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1889 Enoteca

‘Enoteca’ translates as ‘wine library’, and wine can be seen everywhere — from the hundreds of empty bottles making up the decor to the full ones ready for drinking.
By Daniela Sunde-Brown
October 01, 2013
By Daniela Sunde-Brown
October 01, 2013

Looking to the past often helps shape the future, and the guys behind 1889 Enoteca have renovated the fit-out to best show-off the old Moreton Rubber building in Woolloongabba. Like stepping into the heart of old-time Europe, Enoteca offers traditional Roman fare with a wine list to die for and an interior to match. Before the trio of owners opened the restaurant five years ago, they peeled back the damage of time (also known as the '70s and pure neglect) to reveal original raw bricks,  long-lost stained glass windows, and the original wooden floorboards.

In a case of old meets new but doesn't lose its roots, it is evident that there is passion behind the food, and even more so behind the wine. 'Enoteca' translates as 'wine library', and wine can be seen everywhere – from the hundreds of empty bottles making up the decor to the full ones ready for drinking. Evidence is everywhere of good times past, and good times to be had. The list that reads like novel — so if you're a novice, leave it to the experts. Owner Cameron was more than willing to make suggestions and the staff are just as competent on the range of organic, biodynamic and natural wines.

Seating in the main upstairs dining consists of dark wood booths with large mirrors above and fuchsia velvet patterned benches. Opposite them is the long and dominating marble bar with hanging lights and the air of old-time luxury. In the adjacent room or  'wine shop' are free-standing tables, and downstairs is the cellar and private dining hall. A large wooden table seats groups and the space hosts up to 42.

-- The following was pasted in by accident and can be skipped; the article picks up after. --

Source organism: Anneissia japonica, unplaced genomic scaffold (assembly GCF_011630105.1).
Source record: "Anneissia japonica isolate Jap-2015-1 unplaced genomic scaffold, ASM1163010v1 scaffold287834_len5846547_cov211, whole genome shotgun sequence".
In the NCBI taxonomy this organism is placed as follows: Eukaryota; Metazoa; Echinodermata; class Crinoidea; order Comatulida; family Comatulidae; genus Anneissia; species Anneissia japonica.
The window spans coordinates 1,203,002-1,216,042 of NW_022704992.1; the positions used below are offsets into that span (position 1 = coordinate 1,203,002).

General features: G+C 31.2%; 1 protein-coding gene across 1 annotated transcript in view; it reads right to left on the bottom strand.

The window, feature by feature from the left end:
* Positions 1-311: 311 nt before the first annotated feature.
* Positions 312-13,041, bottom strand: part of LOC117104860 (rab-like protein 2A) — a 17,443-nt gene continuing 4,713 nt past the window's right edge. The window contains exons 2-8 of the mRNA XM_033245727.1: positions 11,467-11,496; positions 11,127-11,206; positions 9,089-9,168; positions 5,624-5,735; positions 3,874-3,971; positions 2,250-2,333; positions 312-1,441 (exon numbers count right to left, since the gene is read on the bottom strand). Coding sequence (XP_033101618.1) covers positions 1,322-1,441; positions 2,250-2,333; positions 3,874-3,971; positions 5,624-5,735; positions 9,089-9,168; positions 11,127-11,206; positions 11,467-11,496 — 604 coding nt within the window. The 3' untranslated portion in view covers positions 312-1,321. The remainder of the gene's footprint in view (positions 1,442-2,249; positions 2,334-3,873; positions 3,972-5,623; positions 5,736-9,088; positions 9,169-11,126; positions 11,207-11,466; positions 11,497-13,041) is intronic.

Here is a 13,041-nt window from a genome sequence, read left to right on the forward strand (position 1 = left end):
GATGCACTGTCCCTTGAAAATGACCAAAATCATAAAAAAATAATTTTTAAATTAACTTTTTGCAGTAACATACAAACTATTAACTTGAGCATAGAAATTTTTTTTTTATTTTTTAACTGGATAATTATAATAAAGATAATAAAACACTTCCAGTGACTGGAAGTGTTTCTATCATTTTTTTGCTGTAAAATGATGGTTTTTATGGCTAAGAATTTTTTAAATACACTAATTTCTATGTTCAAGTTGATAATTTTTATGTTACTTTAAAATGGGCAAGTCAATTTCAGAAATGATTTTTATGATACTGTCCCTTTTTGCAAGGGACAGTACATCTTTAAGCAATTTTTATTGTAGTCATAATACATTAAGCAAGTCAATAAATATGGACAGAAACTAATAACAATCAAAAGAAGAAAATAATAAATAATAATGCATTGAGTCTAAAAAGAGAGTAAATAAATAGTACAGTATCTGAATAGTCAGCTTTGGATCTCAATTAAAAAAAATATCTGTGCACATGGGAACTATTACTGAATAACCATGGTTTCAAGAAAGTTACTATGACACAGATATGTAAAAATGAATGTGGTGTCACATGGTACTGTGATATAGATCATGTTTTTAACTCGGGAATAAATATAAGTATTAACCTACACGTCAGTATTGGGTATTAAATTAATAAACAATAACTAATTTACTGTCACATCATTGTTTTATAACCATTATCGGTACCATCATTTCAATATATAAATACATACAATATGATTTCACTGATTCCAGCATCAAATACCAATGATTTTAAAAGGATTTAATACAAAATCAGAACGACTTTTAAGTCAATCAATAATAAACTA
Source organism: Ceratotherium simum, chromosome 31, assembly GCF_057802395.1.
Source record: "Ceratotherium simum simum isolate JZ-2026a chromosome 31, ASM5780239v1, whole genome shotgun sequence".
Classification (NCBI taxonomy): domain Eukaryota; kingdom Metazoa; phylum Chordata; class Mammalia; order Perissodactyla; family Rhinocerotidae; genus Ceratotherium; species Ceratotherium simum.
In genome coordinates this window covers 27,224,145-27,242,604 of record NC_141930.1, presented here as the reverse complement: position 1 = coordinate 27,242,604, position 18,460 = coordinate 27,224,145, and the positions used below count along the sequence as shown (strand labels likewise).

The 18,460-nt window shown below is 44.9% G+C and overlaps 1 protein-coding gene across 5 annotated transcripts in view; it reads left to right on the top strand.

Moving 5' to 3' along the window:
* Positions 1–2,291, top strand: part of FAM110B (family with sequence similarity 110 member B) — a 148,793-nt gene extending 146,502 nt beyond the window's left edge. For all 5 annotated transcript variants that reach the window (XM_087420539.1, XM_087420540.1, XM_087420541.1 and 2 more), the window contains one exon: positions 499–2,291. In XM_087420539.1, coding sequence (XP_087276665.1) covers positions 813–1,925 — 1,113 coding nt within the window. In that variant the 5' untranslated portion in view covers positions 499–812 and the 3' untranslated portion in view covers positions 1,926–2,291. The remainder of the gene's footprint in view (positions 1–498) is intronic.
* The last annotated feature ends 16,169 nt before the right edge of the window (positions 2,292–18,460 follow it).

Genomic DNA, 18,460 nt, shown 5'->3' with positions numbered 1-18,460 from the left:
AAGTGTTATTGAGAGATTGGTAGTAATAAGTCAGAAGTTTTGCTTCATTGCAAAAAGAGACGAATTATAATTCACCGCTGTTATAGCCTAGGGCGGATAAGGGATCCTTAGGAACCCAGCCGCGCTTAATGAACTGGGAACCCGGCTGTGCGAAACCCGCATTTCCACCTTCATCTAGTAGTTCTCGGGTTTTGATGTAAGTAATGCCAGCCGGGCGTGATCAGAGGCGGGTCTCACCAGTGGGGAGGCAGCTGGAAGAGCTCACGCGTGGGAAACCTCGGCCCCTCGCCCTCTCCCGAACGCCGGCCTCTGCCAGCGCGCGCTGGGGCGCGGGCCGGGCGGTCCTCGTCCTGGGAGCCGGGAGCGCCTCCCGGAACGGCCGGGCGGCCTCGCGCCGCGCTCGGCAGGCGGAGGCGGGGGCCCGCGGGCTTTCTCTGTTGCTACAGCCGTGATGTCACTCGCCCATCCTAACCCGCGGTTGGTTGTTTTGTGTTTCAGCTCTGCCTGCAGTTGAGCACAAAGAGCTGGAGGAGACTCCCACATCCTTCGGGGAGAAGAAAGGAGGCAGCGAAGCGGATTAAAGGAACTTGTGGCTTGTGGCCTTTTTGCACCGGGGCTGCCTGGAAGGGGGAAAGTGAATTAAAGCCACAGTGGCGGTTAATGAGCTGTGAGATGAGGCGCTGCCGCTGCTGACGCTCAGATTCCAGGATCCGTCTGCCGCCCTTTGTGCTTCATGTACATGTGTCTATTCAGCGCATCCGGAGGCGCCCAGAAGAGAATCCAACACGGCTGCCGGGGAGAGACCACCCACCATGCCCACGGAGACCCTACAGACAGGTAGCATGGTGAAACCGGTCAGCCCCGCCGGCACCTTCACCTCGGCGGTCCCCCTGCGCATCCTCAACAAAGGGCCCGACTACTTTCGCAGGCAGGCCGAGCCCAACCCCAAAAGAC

We started the meal with the Affettati misti ($15.50pp), Rome's answer to the charcuterie board. Enoteca only uses the finest produce, such as the beautiful salami featured from down in Byron. They followed up with a strong contender – Vitello tonnato con ($25), a delicious plate of thinly sliced rare veal, with a tuna mayonnaise, salty olives and zucchini. This hard-to-beat favourite was a highlight, that was before we tucked into fried zucchini flowers ($20) stuffed with mozzarella and anchovies.

People roam from far and wide just for the famous gnocchi ($24/36) at Enoteca. Not-to-be-missed, the potato morsels are as soft as clouds, a delightful cheesy bite with pork & fennel sausage and a black truffle tapenade. When the plate we were sharing emptied, hopeful looks shot to the kitchen for another serve. Until next time...


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